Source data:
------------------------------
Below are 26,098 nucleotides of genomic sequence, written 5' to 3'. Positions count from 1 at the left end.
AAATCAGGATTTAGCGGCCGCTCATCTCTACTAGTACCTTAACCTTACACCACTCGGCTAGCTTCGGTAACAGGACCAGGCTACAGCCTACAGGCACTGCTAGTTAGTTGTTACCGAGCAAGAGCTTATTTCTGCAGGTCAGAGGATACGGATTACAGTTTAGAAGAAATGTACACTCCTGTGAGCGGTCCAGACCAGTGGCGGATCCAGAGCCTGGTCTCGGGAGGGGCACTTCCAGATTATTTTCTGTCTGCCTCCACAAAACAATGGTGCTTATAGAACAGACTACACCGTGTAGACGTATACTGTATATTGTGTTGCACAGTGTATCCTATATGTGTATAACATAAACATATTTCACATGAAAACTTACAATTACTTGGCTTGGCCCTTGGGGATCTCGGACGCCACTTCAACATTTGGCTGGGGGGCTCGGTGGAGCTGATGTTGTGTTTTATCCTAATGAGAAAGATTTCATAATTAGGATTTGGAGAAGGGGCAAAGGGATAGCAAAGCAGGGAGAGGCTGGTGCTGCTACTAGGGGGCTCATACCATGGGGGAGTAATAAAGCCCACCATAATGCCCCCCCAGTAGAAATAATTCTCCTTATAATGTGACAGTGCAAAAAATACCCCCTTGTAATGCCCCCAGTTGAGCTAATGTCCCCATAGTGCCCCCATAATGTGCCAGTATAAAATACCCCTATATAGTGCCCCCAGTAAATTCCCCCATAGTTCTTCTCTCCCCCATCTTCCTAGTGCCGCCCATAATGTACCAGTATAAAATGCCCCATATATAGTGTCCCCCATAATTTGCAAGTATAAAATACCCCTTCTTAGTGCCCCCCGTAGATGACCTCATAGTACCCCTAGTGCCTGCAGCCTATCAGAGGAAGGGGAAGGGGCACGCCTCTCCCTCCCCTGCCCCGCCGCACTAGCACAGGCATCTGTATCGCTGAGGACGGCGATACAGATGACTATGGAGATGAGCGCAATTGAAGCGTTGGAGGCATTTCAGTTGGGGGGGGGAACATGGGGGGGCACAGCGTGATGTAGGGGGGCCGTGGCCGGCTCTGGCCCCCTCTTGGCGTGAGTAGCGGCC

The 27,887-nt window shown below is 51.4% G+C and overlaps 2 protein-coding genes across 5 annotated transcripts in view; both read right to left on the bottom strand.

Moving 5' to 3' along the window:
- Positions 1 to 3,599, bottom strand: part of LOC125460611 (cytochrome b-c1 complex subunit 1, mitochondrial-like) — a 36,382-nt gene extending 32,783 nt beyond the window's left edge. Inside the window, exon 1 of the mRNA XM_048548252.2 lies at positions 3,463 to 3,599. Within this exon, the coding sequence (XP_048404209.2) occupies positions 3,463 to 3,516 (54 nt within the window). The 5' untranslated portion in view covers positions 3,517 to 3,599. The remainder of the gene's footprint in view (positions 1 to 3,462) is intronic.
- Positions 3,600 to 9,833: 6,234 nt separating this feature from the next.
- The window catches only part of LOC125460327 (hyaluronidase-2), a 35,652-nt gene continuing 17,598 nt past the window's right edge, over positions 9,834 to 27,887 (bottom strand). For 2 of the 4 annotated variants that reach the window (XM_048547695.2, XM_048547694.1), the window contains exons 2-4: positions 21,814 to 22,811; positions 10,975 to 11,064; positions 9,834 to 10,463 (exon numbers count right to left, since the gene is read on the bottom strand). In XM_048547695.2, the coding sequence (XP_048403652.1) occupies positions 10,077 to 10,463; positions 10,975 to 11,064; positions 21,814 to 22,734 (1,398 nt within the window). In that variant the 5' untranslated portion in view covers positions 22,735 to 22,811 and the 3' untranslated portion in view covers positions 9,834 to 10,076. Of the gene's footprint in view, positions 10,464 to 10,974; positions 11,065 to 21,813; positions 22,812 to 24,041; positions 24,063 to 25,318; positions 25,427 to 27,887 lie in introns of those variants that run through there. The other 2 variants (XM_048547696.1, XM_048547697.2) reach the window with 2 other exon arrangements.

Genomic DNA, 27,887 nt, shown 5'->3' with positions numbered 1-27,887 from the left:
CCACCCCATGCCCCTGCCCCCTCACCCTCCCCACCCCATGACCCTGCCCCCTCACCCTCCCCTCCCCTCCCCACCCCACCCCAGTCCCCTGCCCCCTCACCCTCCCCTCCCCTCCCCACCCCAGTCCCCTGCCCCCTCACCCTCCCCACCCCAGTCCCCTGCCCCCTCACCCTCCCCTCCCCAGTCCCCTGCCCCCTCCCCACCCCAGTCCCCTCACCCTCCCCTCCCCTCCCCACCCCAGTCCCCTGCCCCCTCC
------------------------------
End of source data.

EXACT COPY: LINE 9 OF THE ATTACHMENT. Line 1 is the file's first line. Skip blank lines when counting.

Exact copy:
CCACCCCATGCCCCTGCCCCCTCACCCTCCCCACCCCATGACCCTGCCCCCTCACCCTCCCCTCCCCTCCCCACCCCACCCCAGTCCCCTGCCCCCTCACCCTCCCCTCCCCTCCCCACCCCAGTCCCCTGCCCCCTCACCCTCCCCACCCCAGTCCCCTGCCCCCTCACCCTCCCCTCCCCAGTCCCCTGCCCCCTCCCCACCCCAGTCCCCTCACCCTCCCCTCCCCTCCCCACCCCAGTCCCCTGCCCCCTCC